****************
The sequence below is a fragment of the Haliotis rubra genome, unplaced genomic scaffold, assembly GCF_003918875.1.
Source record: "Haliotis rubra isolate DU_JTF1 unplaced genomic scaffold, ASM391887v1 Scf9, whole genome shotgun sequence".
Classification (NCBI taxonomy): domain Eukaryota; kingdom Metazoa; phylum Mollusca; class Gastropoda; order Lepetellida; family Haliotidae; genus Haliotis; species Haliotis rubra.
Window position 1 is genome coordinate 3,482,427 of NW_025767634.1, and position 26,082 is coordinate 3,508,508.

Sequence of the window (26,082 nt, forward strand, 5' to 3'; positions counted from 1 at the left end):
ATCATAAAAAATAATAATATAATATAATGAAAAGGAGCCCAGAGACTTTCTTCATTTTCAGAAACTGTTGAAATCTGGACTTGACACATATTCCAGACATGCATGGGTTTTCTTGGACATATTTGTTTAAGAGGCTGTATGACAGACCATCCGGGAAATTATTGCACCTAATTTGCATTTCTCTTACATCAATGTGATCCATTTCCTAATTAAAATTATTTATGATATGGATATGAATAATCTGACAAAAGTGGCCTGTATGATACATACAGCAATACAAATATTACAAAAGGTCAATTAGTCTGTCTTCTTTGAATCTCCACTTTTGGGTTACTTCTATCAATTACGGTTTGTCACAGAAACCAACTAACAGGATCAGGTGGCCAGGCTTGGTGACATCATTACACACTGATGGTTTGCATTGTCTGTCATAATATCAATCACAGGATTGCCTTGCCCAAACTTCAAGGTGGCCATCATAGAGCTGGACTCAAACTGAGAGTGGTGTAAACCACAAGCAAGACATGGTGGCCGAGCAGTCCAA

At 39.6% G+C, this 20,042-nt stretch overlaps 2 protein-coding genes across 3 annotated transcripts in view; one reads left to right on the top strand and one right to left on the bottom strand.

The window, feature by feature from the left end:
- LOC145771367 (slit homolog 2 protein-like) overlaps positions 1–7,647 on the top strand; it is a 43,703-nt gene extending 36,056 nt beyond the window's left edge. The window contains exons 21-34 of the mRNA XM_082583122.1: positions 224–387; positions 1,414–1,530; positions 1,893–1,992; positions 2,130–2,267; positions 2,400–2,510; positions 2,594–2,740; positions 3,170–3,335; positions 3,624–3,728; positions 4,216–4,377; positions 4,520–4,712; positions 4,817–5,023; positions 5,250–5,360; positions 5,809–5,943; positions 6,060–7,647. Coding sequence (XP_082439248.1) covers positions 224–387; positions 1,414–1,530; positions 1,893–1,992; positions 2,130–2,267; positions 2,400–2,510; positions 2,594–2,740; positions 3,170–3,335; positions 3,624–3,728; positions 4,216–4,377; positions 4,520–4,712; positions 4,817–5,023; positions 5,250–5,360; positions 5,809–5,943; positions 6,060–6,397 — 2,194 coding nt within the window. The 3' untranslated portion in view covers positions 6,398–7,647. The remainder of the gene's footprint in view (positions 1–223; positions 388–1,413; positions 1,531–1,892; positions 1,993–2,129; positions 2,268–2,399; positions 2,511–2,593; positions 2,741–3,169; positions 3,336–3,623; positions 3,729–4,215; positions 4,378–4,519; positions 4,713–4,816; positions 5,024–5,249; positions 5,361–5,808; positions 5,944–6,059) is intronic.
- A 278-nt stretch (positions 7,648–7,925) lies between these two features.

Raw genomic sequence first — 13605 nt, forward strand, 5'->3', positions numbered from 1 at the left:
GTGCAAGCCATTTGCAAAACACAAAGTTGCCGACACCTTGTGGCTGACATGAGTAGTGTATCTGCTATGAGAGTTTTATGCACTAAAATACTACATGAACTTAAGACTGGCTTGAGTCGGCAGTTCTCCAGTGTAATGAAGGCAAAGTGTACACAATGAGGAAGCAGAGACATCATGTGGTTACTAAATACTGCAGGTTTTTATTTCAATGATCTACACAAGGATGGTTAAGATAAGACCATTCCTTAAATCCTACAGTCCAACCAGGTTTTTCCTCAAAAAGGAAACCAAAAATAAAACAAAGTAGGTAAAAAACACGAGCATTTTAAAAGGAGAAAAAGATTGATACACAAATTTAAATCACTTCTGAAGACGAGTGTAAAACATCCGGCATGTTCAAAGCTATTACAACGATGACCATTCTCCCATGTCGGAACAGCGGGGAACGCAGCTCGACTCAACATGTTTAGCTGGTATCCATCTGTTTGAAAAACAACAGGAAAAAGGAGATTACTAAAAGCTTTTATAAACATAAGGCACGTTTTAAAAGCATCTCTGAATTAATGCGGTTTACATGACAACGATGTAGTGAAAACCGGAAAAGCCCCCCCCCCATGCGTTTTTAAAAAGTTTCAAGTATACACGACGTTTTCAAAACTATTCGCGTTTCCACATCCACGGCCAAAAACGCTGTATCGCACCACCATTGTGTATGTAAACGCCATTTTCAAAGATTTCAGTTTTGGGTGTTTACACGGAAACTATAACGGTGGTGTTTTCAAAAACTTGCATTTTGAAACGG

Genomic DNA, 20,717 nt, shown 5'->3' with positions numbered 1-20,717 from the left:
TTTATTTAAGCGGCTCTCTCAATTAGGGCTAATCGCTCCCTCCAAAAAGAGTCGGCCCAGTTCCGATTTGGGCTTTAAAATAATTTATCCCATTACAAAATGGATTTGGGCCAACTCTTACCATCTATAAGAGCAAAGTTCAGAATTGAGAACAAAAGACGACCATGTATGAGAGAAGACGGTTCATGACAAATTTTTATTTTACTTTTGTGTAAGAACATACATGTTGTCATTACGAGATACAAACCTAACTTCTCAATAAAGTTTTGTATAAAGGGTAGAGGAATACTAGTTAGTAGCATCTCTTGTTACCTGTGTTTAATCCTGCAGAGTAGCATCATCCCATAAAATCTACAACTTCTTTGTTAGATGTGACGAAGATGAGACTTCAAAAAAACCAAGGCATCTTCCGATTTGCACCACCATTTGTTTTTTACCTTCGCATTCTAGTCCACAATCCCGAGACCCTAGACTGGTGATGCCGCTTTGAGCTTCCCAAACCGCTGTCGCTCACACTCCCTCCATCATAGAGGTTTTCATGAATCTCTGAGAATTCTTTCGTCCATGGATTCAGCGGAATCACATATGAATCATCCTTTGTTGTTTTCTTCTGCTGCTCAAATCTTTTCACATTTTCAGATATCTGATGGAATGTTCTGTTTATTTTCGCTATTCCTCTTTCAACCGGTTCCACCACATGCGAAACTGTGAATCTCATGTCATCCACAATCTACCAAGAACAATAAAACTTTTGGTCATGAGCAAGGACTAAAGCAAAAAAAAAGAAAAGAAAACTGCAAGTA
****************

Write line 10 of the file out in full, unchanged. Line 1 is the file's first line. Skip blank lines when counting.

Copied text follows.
- A 278-nt stretch (positions 7,648–7,925) lies between these two features.